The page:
Hurricane Matthew likely won’t strike the US for another day — but after seeing its devastating impact on Haiti, many are not taking chances.
They’ve raided stores for supplies, waited in seemingly endless gas station lines and evacuated their homes as the storm threatens much of the East Coast.
After its harsh winds and heavy rains assailed Caribbean nations, Hurricane Matthew continued early Wednesday its march toward the US. The deadly hurricane, which has sustained winds at 125 mph as it heads toward the Bahamas, has triggered a hurricane warning for parts of Florida — and started to cause headaches elsewhere along the East Coast.
Forecasters predict it will be a Category 4 hurricane by the time it brushes up against the East Coast — including Florida, Georgia, South Carolina, and North Carolina — sometime between Thursday evening and Saturday.
The Hurricane Center said the storm could make landfall in any of those states. It also noted that long-range forecasting can be imprecise and cautioned each of those areas to be on guard.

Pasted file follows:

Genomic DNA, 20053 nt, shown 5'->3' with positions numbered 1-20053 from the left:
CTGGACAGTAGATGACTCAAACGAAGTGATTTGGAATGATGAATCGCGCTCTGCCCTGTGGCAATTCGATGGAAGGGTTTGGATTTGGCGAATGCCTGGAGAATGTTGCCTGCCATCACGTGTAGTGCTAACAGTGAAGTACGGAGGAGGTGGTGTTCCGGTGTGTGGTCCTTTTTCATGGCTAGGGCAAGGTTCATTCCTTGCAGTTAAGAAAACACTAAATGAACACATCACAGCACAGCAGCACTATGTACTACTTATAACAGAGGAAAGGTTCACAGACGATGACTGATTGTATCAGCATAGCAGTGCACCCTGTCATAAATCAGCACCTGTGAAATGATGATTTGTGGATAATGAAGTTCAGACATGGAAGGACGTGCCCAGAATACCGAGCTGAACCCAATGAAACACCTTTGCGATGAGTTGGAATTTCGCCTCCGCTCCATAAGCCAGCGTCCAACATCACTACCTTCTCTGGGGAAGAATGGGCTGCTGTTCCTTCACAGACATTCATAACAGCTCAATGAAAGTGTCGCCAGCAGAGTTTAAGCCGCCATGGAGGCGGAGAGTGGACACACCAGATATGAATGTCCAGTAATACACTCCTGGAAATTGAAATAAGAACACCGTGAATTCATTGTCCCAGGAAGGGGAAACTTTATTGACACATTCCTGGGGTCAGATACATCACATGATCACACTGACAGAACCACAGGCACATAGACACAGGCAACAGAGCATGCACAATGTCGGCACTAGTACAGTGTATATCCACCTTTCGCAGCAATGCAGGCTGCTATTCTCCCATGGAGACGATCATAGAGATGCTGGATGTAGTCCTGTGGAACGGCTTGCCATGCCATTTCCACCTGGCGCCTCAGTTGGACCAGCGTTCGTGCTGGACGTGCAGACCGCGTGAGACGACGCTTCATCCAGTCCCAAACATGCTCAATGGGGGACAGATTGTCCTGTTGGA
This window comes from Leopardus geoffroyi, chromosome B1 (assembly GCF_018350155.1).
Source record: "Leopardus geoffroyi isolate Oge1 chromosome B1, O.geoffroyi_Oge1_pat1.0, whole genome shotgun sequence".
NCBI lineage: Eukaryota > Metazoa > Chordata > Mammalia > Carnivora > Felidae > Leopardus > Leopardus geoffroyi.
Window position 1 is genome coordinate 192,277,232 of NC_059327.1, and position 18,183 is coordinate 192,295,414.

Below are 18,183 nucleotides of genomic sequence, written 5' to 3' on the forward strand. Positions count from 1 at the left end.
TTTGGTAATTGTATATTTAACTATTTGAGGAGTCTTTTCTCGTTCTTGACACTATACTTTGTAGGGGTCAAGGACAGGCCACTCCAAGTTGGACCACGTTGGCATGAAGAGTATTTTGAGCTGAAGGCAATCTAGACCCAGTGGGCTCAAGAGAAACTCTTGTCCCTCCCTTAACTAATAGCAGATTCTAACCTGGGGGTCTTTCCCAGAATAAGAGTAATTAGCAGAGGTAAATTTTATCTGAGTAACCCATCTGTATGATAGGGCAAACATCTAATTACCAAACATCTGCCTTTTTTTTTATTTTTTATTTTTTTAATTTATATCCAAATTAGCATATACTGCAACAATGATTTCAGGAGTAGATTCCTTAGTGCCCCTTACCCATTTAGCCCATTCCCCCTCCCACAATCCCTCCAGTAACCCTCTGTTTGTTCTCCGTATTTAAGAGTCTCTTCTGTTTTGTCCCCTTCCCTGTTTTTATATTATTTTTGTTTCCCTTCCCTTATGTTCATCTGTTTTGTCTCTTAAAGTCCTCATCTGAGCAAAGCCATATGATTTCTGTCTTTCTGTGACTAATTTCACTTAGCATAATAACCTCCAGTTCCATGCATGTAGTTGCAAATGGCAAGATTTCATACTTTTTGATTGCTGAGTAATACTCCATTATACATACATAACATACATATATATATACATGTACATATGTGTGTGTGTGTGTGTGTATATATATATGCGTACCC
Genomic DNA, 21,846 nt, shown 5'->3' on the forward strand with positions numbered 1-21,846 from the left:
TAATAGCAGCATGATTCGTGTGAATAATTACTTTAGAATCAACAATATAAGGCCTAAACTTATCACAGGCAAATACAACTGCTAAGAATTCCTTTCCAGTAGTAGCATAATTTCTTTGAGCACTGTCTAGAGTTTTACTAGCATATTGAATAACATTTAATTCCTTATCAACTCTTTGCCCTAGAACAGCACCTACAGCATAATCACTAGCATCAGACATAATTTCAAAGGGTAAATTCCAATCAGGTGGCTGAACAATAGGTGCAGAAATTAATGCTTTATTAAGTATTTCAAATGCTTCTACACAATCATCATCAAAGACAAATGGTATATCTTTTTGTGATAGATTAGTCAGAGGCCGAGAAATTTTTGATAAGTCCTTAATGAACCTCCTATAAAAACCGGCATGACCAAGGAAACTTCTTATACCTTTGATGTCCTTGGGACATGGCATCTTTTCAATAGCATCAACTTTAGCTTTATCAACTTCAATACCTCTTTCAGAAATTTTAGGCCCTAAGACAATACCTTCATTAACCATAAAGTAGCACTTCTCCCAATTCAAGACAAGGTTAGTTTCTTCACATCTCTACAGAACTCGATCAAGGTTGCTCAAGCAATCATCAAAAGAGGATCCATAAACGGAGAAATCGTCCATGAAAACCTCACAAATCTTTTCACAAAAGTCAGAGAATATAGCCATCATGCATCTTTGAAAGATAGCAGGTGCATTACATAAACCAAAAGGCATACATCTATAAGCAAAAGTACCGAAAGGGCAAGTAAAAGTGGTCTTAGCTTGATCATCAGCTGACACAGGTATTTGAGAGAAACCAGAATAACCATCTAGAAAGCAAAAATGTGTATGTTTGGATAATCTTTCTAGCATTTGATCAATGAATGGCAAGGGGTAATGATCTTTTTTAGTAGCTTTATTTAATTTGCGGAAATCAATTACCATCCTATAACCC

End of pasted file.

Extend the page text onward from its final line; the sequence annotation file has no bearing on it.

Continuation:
“When a hurricane is forecast to take a track roughly parallel to a coastline, as Matthew is forecast to do … it becomes very difficult to estimate impacts this far in advance,” the hurricane center said.
State officials this week have warned residents and visitors of potential miserable times ahead. So far, Florida gas stations attendants have seen long lines, South Carolina motorists have endured heavy gridlock on highways and North Carolina tourists have been told to cut their vacations short.
CNN forecasters predict the storm could hit parts of Florida starting Thursday night. Starting late Tuesday night, the National Hurricane Center had placed parts of south Florida — including parts of metro Miami and Lake Okeechobee — under a hurricane warning.
Weather Channel Senior Meteorologist Stu Ostro who has been busy tracking the storm captured this eerie image of the hurricane. Ostro says it is an un-doctored weather satellite image.